a_palestinian_red_sea_port_on_the_egyptian_road_to_arabia.pdf
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Finding Fatimid Jordan: A Reinterpretation of Aylah's 'Fatimid Residence'.
By Kristoffer Damgaard

Fatimid rule in Bilad al-Sham is relatively well understood in regard to major events at important socio-political centres, however, ordinary life in its more peripheral parts remains poorly documented and only superficially examined. Southern Jordan, here defined as the area between the Dead Sea and the Gulf of Aqaba, is one such region. In the 10th century CE this area was known as al-Sharat. While military control over this area often depended on political circumstances elsewhere, it remained important as both a transit corridor between the Fatimid heartland in Egypt and the major urban centres of Syria-Palestine (e.g. Damascus, Ramlah or Jerusalem), but also as a productive agricultural region.3 Understanding the history of this region is thus highly desirable, as it on one hand will help illuminate the impact of Fatimid hegemony on local communities and, on the other, may assist in explaining the dynamics between Fatimid, Saljuq, Frankish and local political elites. Regrettably, relevant historical sources for Fatimid South Jordan prior to the first Crusader incursions around 1100 CE are scant, and this has led scholarship to perceive the region as culturally and economically secondary to Egypt and Palestine.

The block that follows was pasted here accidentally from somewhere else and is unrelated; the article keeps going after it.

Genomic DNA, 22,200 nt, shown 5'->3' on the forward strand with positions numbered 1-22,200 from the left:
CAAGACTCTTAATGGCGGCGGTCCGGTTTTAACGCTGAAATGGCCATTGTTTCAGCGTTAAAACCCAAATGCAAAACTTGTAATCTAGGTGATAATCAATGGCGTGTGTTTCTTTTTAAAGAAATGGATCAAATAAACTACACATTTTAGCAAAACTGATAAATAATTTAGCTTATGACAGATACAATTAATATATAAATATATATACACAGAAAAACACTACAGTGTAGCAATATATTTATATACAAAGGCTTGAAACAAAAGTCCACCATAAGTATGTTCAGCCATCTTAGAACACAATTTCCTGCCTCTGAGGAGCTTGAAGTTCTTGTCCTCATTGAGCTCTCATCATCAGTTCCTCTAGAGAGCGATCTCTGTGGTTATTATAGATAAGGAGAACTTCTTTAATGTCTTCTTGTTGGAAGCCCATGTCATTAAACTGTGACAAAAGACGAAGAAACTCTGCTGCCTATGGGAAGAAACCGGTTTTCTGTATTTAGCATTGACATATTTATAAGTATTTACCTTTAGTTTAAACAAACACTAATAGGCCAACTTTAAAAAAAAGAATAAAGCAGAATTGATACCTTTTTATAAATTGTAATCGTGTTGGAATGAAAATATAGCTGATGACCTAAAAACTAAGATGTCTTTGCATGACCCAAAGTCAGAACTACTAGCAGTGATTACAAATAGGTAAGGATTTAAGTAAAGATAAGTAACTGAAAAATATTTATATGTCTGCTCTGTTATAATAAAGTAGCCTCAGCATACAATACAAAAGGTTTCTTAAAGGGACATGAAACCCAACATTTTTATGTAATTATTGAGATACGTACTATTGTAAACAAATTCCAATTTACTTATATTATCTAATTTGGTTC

finding_fatimid_jordan_a_reinterpretation_of_aylahs_fatimid_residence.pdf
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Álbum de copistas de manuscritos griegos en España

Álbum de copistas de manuscritos griegos en España
http://pendientedemigracion.ucm.es/info/copistas/dib/copista.png
Desde hace algunos años, en el Departamento de Filología Griega y Lingüística Indoeuropea de la Universidad Complutense de Madrid existe un Seminario para el estudio de los manuscritos griegos en España (S.E.M.G.E.), promovido por el prof. Felipe G. Hernández Muñoz. Su objetivo prioritario es el estudio integral de los manuscritos griegos conservados en nuestro país, especialmente en el aspecto paleográfico y textual, con la constitución de un fondo bibliográfico propio, a disposición de todos los interesados en estas materias. En el marco del S.E.M.G.E. se han concluido ya varias Tesis Doctorales y se han realizado -o están en curso de realización- varios proyectos oficiales de investigación. El último, financiado por el Ministerio de Ciencia y Tecnología, se titula "El texto de los oradores griegos en los manuscritos españoles (ref. BFF 2002-03250)".

Desde el principio, el S.E.M.G.E. contempló como tarea prioritaria la elaboración de un Álbum de copistas de manuscritos griegos en España que sirviera como material de consulta para los estudiosos de paleografía, codicología y crítica textual griegas, así como un auxiliar para los investigadores en la siempre difícil tarea de la identificación de copistas que no han firmado sus manuscritos. Seguíamos en ello las sugerencias de diferentes colegas, como A. Bravo García¹ y J.M. Fernández Pomar², que han señalado la carencia de colecciones de láminas específicas como uno de los principales obstáculos a la hora de identificar a los copistas de los manuscritos griegos de nuestras bibliotecas.

Hasta ahora este Álbum, nacido con esa vocación de utilidad, ha sido consultado en papel y, al parecer, con buenos resultados, pues ya ha servido para identificar a algunos copistas mediante el cotejo con las láminas aquí presentadas. Desde ahora su consulta será mucho más fácil y asequible.